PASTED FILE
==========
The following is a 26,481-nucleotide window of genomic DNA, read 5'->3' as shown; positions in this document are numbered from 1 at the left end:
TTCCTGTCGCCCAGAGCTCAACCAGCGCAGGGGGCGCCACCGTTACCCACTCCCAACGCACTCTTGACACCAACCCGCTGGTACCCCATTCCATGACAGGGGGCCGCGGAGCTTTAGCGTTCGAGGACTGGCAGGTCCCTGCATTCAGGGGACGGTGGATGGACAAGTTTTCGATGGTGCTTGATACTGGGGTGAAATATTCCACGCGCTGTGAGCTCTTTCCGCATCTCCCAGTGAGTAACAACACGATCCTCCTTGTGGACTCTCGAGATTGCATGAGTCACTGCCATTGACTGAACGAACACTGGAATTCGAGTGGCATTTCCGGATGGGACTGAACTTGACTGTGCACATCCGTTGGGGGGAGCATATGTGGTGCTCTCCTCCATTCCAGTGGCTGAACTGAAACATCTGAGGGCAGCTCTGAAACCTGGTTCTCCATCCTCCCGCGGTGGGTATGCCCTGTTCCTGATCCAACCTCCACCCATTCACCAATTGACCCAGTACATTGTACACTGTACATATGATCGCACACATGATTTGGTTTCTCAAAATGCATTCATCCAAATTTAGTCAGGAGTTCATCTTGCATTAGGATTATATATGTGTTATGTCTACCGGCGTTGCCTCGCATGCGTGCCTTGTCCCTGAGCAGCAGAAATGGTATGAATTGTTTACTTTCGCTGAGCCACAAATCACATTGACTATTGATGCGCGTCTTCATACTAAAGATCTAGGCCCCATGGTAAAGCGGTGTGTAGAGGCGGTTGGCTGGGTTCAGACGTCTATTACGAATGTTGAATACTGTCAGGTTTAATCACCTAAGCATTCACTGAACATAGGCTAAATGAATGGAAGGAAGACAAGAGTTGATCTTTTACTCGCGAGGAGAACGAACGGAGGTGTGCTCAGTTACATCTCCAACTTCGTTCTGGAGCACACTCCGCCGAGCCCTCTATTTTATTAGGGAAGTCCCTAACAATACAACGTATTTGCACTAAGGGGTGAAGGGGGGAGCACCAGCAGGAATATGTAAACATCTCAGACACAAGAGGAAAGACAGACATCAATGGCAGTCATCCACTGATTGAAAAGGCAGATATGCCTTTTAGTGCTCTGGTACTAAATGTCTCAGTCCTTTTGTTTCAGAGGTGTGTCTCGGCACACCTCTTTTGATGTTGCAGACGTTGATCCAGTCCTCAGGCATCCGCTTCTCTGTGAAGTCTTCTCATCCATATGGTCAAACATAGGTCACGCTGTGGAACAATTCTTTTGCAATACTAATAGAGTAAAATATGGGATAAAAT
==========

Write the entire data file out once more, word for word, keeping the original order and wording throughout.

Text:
The following is a 26,481-nucleotide window of genomic DNA, read 5'->3' as shown; positions in this document are numbered from 1 at the left end:
TTCCTGTCGCCCAGAGCTCAACCAGCGCAGGGGGCGCCACCGTTACCCACTCCCAACGCACTCTTGACACCAACCCGCTGGTACCCCATTCCATGACAGGGGGCCGCGGAGCTTTAGCGTTCGAGGACTGGCAGGTCCCTGCATTCAGGGGACGGTGGATGGACAAGTTTTCGATGGTGCTTGATACTGGGGTGAAATATTCCACGCGCTGTGAGCTCTTTCCGCATCTCCCAGTGAGTAACAACACGATCCTCCTTGTGGACTCTCGAGATTGCATGAGTCACTGCCATTGACTGAACGAACACTGGAATTCGAGTGGCATTTCCGGATGGGACTGAACTTGACTGTGCACATCCGTTGGGGGGAGCATATGTGGTGCTCTCCTCCATTCCAGTGGCTGAACTGAAACATCTGAGGGCAGCTCTGAAACCTGGTTCTCCATCCTCCCGCGGTGGGTATGCCCTGTTCCTGATCCAACCTCCACCCATTCACCAATTGACCCAGTACATTGTACACTGTACATATGATCGCACACATGATTTGGTTTCTCAAAATGCATTCATCCAAATTTAGTCAGGAGTTCATCTTGCATTAGGATTATATATGTGTTATGTCTACCGGCGTTGCCTCGCATGCGTGCCTTGTCCCTGAGCAGCAGAAATGGTATGAATTGTTTACTTTCGCTGAGCCACAAATCACATTGACTATTGATGCGCGTCTTCATACTAAAGATCTAGGCCCCATGGTAAAGCGGTGTGTAGAGGCGGTTGGCTGGGTTCAGACGTCTATTACGAATGTTGAATACTGTCAGGTTTAATCACCTAAGCATTCACTGAACATAGGCTAAATGAATGGAAGGAAGACAAGAGTTGATCTTTTACTCGCGAGGAGAACGAACGGAGGTGTGCTCAGTTACATCTCCAACTTCGTTCTGGAGCACACTCCGCCGAGCCCTCTATTTTATTAGGGAAGTCCCTAACAATACAACGTATTTGCACTAAGGGGTGAAGGGGGGAGCACCAGCAGGAATATGTAAACATCTCAGACACAAGAGGAAAGACAGACATCAATGGCAGTCATCCACTGATTGAAAAGGCAGATATGCCTTTTAGTGCTCTGGTACTAAATGTCTCAGTCCTTTTGTTTCAGAGGTGTGTCTCGGCACACCTCTTTTGATGTTGCAGACGTTGATCCAGTCCTCAGGCATCCGCTTCTCTGTGAAGTCTTCTCATCCATATGGTCAAACATAGGTCACGCTGTGGAACAATTCTTTTGCAATACTAATAGAGTAAAATATGGGATAAAAT